How to Test Drive a Car: 7 Things to Look Out for

Test drive a car

Buying a new car is an exciting (but overwhelming!) process. Even if you’re choosing to purchase second-hand, those ‘new car’ feels are fantastically fabulous. Like with any big-ticket purchase though, it’s vital you do your homework first. And that includes taking the possible contenders for a test drive before handing over the funds.

Test driving a car is one of the most important and fun parts of the shopping experience. And one that shouldn’t be skimped on if you want to buy a car that’s reliable, practical and suitable for your needs. Take a couple of cars for a test drive is a good way to determine whether or not you enjoy driving your ride of choice. It’s your chance to make sure you feel comfortable with your purchase and inspect for any issues. Whether you’re a boss lady looking for something to reflect your growing success or your last car looks like it’s seen better days, here are the essentials to look out for test driving a car:

1. Take a Longer Test Drive

Short test drives are great, but if you really want to get a proper feel for the car and how it moves, a longer test drive is important. You should allow at least half an hour for a test drive. An extended test drive (anything more than an hour) will allow you to tap into the things you may miss on a short drive, like how the car feels to park, low-speed manoeuvring and driving on the freeway and at night.

Regardless of whether you take the car for a short or long test drive, don’t forget to drive up hills to feel how it pulls up and whether it struggles or not.

2. Use Your Ears

And I don’t just mean to test the car’s sound system out either! During your test drive, turn the stereo down and listen out for any knocks or rattles – especially when you’re driving over bumps and while turning. Turn the car’s air conditioning on at different levels whilst driving to listen out for any noises there too. You’ll also want to listen out for any rubbing noises or vibrations when braking. All these sounds may indicate mechanical problems.

3. Is There Room to Move?

The test drive is important. But you want to get inside the car and consciously spend a few minutes adjusting the seat and making sure there’s enough room to move. Don’t just check from the driver’s seat either, take the time to sit in all the seats, check the boot and storage compartments to determine whether it’s big enough for your needs.  Check whether it’s easy to get in and out of the car and if the seats can fold down easily. Usually, these are things we forget to inspect during the testing stages and it’s only after you’ve made the purchase you realise there’s not enough room.

4. Comfort vs. Practicality

Take note of how the car feels when you drive it. Familiarise yourself with the major controls and how practical everything is too. Snazzy interiors may look great, but if it’s not comfortable or convenient, it’s going to end up driving you crazy over time. It can be worthwhile bringing a friend or partner to the test drive with you, so they can give their opinion on the interior and passenger comfort too.

5. Make a Gadget/Feature List – and Stick to it

Everyone has a list of their essentials when buying a car. Make sure you write down what’s important to you in terms of gadgets and features (and stick to it!). This won’t just help you stay on track and avoid spending money on something extravagant you don’t really need but also acts as a handy reminder to know exactly what to look out for on your test drive.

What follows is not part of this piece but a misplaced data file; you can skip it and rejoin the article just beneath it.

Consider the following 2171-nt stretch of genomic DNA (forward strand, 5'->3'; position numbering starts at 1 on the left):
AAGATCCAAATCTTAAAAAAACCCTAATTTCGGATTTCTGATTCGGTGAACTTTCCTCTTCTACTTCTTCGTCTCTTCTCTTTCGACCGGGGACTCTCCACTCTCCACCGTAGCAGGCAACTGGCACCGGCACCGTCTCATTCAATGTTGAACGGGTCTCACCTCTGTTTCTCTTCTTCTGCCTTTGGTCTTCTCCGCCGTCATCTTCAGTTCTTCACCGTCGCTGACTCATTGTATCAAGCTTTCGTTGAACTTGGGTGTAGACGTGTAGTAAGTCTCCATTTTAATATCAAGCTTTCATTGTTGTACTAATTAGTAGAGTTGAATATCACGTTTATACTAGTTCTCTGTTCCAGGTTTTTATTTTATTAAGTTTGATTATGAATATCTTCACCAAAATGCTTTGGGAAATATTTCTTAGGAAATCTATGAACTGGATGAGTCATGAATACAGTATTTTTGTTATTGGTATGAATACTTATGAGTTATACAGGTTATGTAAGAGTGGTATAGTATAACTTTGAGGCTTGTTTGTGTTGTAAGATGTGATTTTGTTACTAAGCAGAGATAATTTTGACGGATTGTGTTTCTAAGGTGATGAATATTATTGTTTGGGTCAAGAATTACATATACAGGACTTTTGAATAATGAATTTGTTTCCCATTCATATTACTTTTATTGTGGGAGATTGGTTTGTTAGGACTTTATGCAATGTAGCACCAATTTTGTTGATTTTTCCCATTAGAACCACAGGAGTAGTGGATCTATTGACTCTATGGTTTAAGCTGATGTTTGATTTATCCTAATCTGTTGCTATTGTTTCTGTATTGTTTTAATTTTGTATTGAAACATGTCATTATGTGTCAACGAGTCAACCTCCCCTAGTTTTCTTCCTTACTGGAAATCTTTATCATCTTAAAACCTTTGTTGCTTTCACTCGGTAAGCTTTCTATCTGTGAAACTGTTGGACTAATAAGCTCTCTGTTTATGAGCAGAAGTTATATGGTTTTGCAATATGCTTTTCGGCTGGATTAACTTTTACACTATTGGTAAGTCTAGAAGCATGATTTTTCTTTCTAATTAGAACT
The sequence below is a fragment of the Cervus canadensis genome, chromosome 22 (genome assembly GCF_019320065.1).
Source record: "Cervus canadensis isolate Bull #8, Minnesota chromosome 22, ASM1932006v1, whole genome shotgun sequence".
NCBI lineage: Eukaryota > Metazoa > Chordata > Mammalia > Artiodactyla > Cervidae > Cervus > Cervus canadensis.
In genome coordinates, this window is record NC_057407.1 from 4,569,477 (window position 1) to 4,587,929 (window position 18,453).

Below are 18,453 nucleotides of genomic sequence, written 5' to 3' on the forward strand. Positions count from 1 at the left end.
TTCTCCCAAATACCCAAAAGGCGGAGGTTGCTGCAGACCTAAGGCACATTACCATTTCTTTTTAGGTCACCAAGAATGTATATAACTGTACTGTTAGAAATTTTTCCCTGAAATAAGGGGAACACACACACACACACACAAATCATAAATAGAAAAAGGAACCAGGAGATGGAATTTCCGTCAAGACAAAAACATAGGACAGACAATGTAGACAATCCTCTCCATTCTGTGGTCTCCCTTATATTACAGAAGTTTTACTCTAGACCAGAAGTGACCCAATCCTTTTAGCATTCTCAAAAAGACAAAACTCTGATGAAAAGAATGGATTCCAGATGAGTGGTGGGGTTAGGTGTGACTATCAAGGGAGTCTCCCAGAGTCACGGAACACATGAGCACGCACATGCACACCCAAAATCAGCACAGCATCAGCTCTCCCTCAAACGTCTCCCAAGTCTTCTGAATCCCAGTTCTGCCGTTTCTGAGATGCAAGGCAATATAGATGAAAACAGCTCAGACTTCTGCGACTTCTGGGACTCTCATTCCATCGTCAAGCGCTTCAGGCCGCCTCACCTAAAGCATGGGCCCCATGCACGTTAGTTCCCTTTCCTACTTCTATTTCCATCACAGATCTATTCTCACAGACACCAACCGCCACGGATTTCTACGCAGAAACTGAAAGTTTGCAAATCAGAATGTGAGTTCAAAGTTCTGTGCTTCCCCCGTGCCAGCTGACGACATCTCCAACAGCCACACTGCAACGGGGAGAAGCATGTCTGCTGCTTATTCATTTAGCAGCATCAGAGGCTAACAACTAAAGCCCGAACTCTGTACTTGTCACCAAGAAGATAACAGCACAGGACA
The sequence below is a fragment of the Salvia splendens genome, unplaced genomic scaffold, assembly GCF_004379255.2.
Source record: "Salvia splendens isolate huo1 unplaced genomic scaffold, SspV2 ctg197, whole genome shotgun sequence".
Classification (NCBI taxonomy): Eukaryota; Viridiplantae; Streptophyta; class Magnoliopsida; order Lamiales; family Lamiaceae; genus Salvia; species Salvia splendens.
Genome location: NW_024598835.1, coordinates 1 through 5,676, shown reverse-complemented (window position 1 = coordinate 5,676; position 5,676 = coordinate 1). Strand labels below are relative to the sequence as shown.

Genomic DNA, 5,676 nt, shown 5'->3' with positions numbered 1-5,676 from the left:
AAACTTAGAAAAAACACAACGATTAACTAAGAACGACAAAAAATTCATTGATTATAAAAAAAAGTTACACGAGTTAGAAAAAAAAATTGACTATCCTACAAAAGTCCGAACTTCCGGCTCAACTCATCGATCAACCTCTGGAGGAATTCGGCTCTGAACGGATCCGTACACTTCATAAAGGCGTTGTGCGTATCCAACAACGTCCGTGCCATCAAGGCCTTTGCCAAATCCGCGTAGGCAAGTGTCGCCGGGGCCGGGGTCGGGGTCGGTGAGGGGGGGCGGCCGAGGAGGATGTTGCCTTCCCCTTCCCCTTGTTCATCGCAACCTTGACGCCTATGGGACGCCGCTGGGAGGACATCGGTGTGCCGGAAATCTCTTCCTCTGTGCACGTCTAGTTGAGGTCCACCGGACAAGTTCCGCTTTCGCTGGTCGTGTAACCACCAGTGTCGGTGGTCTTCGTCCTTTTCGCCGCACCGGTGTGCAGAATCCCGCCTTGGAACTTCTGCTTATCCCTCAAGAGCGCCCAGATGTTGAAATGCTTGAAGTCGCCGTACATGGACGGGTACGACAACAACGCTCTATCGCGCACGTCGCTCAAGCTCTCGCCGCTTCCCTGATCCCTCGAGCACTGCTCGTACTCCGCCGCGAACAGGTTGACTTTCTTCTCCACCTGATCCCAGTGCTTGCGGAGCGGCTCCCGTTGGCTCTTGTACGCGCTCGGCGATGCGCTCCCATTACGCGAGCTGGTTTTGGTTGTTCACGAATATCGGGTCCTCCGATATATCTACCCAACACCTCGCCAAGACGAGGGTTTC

Check the electronics and in-car technology to see if it’s right for you. Does the air conditioning blow cold? Does the navigation and Bluetooth connectivity all work as they should? Assessing the condition of the car is vital, but in-car technology can be expensive to repair if things go wrong too) so making the extra time to check before you purchase saves you the headache of paying for features and gadgets that don’t work according to plan.

6. Braking, Steering, Acceleration

How the car feels and responds to braking, steering and acceleration can say a lot about what’s happening behind the scenes. Does the car have enough overtaking power for you? Does the gearbox shift into gear smoothly Do the brakes and clutch function effortlessly and effectively? How does the steering feel when you do a three-point turn or a U-turn? How does the car feel when you brake hard?

7. Conduct a Post-Test Inspection

Once you’re happy with how your possibly new ride looks and feels, do a post-test inspection to check for faults and possible issues. You don’t need to have mechanical knowledge to check the basics, but if you’re buying second hand or you’re unsure, it’s worthwhile bringing along someone with more experience in this area to eliminate any potentially costly problems.

Inspect the physical condition of the car, even new vehicles can suffer from dents and scratches. Look under the hood for signs of poor maintenance, overpowering smells or dark/sludgy oil in the oil filler cap. Don’t forget to check the tyres as well.

For second-hand cars, make sure you ask for a record of previous servicing and maintenance completed.

Buying a new car doesn’t have to be a hair-pulling nightmare! In fact, it should be a relatively fun shopping experience to get you enjoying those’new car feels’ with a ride that’s perfectly suited to your needs and budget.

Author Bio

This article is written by Jayde Ferguson, who recommends easifleet – Australia’s novated lease and fleet management company dedicated to helping you achieve success with your new or used car purchase. You can catch her on Google+.

 

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